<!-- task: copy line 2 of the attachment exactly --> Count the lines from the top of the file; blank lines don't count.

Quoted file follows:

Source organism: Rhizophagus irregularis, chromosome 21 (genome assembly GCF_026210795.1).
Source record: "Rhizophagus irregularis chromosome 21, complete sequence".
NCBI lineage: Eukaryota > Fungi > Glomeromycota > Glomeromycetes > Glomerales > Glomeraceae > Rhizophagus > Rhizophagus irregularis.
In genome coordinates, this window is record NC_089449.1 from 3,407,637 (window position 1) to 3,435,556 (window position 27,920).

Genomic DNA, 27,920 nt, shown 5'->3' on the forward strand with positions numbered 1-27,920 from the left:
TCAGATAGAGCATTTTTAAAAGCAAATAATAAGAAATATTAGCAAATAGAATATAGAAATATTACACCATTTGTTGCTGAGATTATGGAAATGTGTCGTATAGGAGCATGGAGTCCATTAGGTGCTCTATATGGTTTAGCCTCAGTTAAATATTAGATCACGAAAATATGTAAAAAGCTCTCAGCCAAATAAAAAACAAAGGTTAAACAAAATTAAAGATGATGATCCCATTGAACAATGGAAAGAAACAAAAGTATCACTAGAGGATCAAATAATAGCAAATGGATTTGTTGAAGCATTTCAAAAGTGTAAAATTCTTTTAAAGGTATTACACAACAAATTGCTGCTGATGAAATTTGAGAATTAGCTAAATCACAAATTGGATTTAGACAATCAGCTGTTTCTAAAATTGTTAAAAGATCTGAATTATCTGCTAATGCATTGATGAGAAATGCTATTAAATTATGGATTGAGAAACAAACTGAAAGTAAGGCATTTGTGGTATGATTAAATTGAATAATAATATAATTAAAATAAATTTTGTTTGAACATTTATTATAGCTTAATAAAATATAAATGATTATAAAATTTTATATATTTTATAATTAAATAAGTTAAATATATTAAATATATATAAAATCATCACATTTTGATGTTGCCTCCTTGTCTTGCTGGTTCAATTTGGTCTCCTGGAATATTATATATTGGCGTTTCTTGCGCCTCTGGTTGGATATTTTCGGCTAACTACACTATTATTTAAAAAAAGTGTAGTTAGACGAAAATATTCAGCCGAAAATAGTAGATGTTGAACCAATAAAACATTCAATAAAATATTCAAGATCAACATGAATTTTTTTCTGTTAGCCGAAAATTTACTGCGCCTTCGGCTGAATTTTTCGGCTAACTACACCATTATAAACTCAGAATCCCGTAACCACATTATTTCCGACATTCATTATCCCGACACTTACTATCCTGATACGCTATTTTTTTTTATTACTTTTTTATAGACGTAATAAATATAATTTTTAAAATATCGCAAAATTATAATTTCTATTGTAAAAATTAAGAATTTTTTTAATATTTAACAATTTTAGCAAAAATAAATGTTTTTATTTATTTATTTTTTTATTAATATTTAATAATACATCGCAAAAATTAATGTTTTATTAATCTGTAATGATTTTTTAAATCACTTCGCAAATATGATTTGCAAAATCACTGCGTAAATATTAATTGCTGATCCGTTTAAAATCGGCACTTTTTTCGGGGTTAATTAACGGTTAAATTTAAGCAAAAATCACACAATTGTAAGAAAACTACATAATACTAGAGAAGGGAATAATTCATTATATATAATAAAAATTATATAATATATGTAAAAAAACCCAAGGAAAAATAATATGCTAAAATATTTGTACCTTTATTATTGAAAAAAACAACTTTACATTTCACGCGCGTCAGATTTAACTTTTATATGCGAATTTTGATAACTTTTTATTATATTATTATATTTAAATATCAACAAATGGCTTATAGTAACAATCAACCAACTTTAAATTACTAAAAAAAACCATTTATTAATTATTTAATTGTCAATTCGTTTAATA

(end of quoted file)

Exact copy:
Source record: "Rhizophagus irregularis chromosome 21, complete sequence".